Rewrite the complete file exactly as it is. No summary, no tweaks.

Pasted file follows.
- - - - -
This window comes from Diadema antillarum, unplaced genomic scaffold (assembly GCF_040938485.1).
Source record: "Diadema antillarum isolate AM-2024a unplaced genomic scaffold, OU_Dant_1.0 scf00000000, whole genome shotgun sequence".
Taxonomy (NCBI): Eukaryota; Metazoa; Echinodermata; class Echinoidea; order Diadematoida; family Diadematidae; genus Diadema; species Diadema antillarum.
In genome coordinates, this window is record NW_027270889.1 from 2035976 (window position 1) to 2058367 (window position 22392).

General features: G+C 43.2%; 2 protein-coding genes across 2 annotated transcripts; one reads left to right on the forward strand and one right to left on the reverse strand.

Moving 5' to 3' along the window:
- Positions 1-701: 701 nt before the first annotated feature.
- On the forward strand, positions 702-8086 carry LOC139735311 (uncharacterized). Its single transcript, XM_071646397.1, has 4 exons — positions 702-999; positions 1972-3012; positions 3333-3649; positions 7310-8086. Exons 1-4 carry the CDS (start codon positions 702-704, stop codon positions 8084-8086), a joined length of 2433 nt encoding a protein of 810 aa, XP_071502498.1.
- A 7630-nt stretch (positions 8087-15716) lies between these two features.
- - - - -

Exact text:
This window comes from Diadema antillarum, unplaced genomic scaffold (assembly GCF_040938485.1).
Source record: "Diadema antillarum isolate AM-2024a unplaced genomic scaffold, OU_Dant_1.0 scf00000000, whole genome shotgun sequence".
Taxonomy (NCBI): Eukaryota; Metazoa; Echinodermata; class Echinoidea; order Diadematoida; family Diadematidae; genus Diadema; species Diadema antillarum.
In genome coordinates, this window is record NW_027270889.1 from 2035976 (window position 1) to 2058367 (window position 22392).

General features: G+C 43.2%; 2 protein-coding genes across 2 annotated transcripts; one reads left to right on the forward strand and one right to left on the reverse strand.

Moving 5' to 3' along the window:
- Positions 1-701: 701 nt before the first annotated feature.
- On the forward strand, positions 702-8086 carry LOC139735311 (uncharacterized). Its single transcript, XM_071646397.1, has 4 exons — positions 702-999; positions 1972-3012; positions 3333-3649; positions 7310-8086. Exons 1-4 carry the CDS (start codon positions 702-704, stop codon positions 8084-8086), a joined length of 2433 nt encoding a protein of 810 aa, XP_071502498.1.
- A 7630-nt stretch (positions 8087-15716) lies between these two features.